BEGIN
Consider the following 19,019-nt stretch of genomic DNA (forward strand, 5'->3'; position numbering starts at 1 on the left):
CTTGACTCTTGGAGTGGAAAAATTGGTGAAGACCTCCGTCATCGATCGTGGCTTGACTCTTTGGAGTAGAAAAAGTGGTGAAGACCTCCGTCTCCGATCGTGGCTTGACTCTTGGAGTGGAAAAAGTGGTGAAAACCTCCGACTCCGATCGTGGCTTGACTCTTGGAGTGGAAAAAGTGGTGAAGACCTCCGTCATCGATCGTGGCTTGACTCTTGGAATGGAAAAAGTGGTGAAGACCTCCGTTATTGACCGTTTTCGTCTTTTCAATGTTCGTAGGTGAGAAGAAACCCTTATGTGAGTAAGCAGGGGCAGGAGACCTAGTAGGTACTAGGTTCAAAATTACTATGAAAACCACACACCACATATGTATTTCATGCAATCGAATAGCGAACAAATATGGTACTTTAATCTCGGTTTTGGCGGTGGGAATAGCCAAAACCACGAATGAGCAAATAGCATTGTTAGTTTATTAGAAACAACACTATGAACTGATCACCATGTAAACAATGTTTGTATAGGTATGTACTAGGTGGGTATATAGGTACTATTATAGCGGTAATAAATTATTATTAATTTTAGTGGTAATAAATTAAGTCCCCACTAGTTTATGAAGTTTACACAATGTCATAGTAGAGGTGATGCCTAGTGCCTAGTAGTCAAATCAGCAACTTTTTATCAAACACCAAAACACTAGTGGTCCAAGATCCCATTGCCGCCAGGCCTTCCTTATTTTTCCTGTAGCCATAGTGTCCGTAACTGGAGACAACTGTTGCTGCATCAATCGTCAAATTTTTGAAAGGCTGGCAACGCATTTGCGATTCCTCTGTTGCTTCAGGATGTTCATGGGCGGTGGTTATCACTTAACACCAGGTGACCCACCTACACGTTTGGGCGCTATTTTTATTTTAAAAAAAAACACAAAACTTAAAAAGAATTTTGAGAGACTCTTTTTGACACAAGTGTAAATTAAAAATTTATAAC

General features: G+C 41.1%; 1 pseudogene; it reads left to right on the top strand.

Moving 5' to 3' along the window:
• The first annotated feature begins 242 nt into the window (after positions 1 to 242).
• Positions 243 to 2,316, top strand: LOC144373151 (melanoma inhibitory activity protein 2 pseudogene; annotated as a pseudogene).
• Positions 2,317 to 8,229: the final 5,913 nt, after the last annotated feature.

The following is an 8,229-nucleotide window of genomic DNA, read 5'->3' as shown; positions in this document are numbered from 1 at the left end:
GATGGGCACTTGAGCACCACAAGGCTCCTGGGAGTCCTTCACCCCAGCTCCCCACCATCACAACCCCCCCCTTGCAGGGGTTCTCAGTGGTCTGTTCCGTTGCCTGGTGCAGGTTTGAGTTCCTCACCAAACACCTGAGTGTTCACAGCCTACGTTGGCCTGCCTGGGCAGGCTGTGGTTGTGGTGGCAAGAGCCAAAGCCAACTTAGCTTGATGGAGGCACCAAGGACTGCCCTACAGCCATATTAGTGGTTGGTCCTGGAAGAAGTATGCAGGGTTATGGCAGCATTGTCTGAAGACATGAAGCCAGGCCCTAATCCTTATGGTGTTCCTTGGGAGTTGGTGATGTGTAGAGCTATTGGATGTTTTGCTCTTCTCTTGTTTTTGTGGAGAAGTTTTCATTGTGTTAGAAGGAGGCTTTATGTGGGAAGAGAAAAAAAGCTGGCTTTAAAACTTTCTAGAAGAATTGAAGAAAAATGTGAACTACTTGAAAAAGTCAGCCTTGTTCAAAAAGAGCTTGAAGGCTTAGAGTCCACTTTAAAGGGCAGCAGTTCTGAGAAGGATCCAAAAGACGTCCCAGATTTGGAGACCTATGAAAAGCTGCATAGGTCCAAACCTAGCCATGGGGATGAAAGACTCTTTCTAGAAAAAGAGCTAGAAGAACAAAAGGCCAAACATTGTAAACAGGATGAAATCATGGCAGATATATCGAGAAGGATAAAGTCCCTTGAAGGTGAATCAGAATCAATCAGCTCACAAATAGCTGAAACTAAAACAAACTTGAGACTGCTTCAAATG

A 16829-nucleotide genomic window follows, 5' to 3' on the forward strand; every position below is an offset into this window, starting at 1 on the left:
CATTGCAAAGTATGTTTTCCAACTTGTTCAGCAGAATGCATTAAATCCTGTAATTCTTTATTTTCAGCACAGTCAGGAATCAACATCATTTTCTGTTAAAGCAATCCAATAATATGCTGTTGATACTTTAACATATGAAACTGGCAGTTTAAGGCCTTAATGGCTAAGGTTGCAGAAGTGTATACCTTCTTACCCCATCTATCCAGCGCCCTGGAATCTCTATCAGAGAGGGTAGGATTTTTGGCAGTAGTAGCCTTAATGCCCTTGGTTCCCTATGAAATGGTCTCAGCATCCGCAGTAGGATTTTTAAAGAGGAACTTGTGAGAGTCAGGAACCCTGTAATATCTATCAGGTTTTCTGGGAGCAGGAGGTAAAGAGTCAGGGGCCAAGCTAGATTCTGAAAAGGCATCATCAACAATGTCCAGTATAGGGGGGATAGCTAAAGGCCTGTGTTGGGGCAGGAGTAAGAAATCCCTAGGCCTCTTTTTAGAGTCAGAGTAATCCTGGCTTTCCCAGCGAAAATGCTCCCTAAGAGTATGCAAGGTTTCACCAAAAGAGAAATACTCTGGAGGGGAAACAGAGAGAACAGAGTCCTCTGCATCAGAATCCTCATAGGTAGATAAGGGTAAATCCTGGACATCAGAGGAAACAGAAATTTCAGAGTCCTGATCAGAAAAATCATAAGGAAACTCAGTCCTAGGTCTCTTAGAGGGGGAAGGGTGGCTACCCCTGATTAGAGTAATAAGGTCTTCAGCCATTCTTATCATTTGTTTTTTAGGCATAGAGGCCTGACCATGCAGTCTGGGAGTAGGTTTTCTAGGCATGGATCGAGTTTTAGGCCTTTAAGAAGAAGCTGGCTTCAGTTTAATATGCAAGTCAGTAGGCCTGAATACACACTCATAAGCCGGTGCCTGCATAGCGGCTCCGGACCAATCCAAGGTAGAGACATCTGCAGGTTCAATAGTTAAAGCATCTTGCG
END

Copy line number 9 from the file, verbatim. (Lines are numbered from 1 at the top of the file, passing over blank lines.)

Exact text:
GATGGGCACTTGAGCACCACAAGGCTCCTGGGAGTCCTTCACCCCAGCTCCCCACCATCACAACCCCCCCCTTGCAGGGGTTCTCAGTGGTCTGTTCCGTTGCCTGGTGCAGGTTTGAGTTCCTCACCAAACACCTGAGTGTTCACAGCCTACGTTGGCCTGCCTGGGCAGGCTGTGGTTGTGGTGGCAAGAGCCAAAGCCAACTTAGCTTGATGGAGGCACCAAGGACTGCCCTACAGCCATATTAGTGGTTGGTCCTGGAAGAAGTATGCAGGGTTATGGCAGCATTGTCTGAAGACATGAAGCCAGGCCCTAATCCTTATGGTGTTCCTTGGGAGTTGGTGATGTGTAGAGCTATTGGATGTTTTGCTCTTCTCTTGTTTTTGTGGAGAAGTTTTCATTGTGTTAGAAGGAGGCTTTATGTGGGAAGAGAAAAAAAGCTGGCTTTAAAACTTTCTAGAAGAATTGAAGAAAAATGTGAACTACTTGAAAAAGTCAGCCTTGTTCAAAAAGAGCTTGAAGGCTTAGAGTCCACTTTAAAGGGCAGCAGTTCTGAGAAGGATCCAAAAGACGTCCCAGATTTGGAGACCTATGAAAAGCTGCATAGGTCCAAACCTAGCCATGGGGATGAAAGACTCTTTCTAGAAAAAGAGCTAGAAGAACAAAAGGCCAAACATTGTAAACAGGATGAAATCATGGCAGATATATCGAGAAGGATAAAGTCCCTTGAAGGTGAATCAGAATCAATCAGCTCACAAATAGCTGAAACTAAAACAAACTTGAGACTGCTTCAAATG